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ACT II
Sc. I

That all I see in you is worthy love,
Than this: that nothing do I see in you,
Though churlish thoughts themselves should be your

judge,
That I can find should merit any hate.
K. JOHN. What say these young ones? What say you,

520

my Niece?

530

2

BLANCH. That she is bound in honour still to do

What you in wisdom still vouchsafe to say.
K. John. Speak, then, Prince Dolphin; can you love this

lady?
LEw. Nay; ask me if I can refrain from love;

For I do love her most unfeignedly.
K. John. Then do I give Volquessen,' Touraine, Maine,

Poictiers, and Anjou, these five provinces,
With her to thee; and this addition more,
Full thirty thousand marks of English coin.
Philip of France, if thou be pleas'd withal,

Command thy son and daughter to join hands.
K. Phi. It likes us well. Young Princes, close your

hands. Aust. And your lips too; for I am well assur'd

That I did so when I was first assur’d.?
K. Phi. Now, Citizens of Angiers, ope your gates :
Let in that amity which you

have made;
For at Saint Mary's Chapel presently
The rites of marriage shall be solemniz'd.
Is not the Lady Constance in this troop?
I know she is not; for this match made

up Her presence would have interrupted much :

Where is she and her son? tell me, who knows.
LEW. She is sad and passioned at your Highness' tent.
K. Phi. And, by my faith, this league, that we have made,

Will give her sadness very little cure.
Brother of England, how may we content
This widow'd lady? In her right we came;
Which we, God knows, have turn'd another way

To our own vantage.
K. JOHN.

We will heal up all;
For we'll create young Arthur Duke of Bretagne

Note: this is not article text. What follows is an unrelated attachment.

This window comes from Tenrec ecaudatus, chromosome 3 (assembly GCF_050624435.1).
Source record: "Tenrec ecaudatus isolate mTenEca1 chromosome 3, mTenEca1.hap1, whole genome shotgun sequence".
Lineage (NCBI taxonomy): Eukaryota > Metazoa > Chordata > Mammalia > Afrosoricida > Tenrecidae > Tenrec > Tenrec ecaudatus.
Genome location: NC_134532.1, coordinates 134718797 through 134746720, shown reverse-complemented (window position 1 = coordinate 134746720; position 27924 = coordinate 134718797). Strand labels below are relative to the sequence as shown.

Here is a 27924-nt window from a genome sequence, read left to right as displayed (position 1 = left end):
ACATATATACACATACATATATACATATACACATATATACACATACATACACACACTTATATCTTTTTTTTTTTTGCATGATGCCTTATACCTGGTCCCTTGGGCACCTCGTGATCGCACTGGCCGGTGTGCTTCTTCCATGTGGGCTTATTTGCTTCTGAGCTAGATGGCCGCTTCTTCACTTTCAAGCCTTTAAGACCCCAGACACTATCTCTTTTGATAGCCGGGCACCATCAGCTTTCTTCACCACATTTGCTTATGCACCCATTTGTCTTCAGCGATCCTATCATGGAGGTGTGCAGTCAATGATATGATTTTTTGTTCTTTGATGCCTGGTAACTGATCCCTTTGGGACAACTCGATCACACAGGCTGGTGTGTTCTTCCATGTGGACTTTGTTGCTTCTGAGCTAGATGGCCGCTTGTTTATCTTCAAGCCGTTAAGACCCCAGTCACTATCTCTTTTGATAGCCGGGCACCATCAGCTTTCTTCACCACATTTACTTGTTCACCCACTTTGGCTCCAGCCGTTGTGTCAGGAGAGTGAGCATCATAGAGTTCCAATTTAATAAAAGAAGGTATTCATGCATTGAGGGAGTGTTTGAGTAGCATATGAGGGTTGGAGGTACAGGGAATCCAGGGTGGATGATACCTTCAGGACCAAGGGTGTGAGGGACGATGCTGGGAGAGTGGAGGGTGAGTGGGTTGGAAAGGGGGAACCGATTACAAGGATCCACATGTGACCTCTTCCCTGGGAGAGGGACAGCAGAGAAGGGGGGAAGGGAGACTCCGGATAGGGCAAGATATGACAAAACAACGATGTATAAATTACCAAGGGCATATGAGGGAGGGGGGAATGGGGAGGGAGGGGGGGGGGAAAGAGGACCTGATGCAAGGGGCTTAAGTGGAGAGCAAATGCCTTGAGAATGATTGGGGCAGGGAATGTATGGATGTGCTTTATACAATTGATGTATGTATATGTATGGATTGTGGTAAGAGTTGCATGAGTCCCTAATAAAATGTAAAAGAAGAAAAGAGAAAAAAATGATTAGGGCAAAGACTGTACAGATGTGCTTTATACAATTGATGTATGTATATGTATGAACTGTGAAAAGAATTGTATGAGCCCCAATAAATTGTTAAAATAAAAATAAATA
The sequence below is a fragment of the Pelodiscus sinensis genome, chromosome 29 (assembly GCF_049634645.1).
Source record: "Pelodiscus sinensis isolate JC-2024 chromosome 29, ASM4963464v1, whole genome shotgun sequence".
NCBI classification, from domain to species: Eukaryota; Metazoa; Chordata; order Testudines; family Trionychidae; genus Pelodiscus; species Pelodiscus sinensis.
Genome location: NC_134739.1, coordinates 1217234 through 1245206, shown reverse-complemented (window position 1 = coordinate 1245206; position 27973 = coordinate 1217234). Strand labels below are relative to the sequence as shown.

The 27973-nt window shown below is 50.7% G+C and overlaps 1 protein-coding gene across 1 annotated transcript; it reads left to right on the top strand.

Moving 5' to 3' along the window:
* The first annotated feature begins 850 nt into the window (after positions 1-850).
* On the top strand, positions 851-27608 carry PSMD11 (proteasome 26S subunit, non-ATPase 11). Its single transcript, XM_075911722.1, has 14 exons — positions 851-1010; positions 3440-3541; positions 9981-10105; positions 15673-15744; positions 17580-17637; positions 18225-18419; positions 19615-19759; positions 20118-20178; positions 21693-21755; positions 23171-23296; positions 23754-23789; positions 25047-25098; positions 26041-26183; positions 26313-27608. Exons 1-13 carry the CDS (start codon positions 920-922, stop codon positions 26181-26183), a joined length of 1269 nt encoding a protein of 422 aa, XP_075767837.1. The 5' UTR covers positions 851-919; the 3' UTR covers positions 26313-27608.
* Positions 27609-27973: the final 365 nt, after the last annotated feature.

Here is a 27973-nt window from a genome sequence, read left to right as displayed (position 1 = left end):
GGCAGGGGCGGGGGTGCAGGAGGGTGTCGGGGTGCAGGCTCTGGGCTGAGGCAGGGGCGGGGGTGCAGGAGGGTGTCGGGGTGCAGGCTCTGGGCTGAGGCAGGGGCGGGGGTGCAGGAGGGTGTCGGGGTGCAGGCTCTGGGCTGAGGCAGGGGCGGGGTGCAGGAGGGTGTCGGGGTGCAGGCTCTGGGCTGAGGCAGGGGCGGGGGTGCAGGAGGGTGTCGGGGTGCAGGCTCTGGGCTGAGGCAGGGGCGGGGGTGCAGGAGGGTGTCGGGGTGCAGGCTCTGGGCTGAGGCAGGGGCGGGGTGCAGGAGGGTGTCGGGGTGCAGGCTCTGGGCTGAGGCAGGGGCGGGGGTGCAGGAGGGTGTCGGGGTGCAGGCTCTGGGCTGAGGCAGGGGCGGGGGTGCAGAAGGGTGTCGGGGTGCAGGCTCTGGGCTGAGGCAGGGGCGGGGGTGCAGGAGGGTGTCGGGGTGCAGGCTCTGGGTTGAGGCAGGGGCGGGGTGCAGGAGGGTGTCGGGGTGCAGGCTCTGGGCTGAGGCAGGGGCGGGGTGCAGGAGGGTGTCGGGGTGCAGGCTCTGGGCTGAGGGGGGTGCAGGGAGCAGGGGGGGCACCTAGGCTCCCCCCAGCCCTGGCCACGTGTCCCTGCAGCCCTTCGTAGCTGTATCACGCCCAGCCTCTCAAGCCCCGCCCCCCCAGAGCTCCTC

And Earl of Richmond; and this rich fair Town

3 suffering

25

540

550

2 betrothed.

1 i.e. Vexin. IV : D

ACT II
Sc. I

570

We make him lord of. Call the Lady Constance;
Some speedy messenger bid her repair
To our solemnity: I trust we shall,
If not fill up the measure of her will,
Yet in some measure satisfy her so
That we shall stop her exclamation.
Go we, as well as haste will suffer us,
To this unlook’d-for, unprepared pomp.

560

[Exeunt all but the Bastard. Bast. Mad World ! mad Kings ! mad Composition !

John, to stop Arthur's title in the whole,
Hath willingly departed with a part;
And France, whose armour Conscience buckled on,
Whom Zeal and Charity brought to the field
As God's own soldier, rounded in the ear
With that same purpose-changer, that sly Devil;
That broker, that still breaks the pate of Faith;
That daily break-vow; he that wins of all,
Of Kings, of beggars, old men, young men, maids
(Who, having no external thing to lose
But the word maid, cheats the poor maid of that);
That smooth-fac'd gentleman, tickling Commodity*
Commodity, the bias of the World:
The World, who of itself is peised well,
Made to run even upon even ground,
Till this advantage, this vile-drawing bias,
This

sway of motion, this Commodity,
Makes it take head from all indifferency,
From all direction, purpose, course, intent;
And this same bias, this Commodity,
This bawd, this broker, this all-changing word,
Clapp'd on the outward eye of fickle France,
Hath drawn him from his own determin'd aid;
From a resolv'd and honourable war
To a most base and vile-concluded peace.
And why rail I on this Commodity,
But for because he hath not woo'd me yet?
Not that I have the power to clutch my hand,
When his fair angels would salute my palm ;
parted. 2 whispered.

580

a

590

pimp, go-between. 4 greed, self-interest. 5 (bowlers') the leaden insertion which makes a bowl swerve from the straight. 26 6 poised.

8 impartiality.

8

i deviate, wander.

ACT II
Sc. I

But that my hand, as unattempted yet,
Like a poor beggar raileth on the rich.
Well, whiles I am a beggar, I will rail,
And say There is no sin but to be rich ;
And being rich, my virtue then shall be
To say There is no vice but beggary.
Since Kings break faith upon Commodity,
Gain, be my Lord, for I will worship thee!

[exit.

ACT III

SCENE I. The French KING's Tent.

10

Enter CONSTANCE, ARTHUR, and SALISBURY.
Const. Gone to be marry'd ! gone to swear a peace!

False blood to false blood join'd! gone to be friends!
Shall Lewis have Blanch ? and Blanch those pro-

vinces ?
It is not so; thou hast misspoke, misheard;
Be well advis'd, tell o'er thy tale again :
It cannot be; thou dost but say 'tis so:
I trust I may not trust thee; for thy word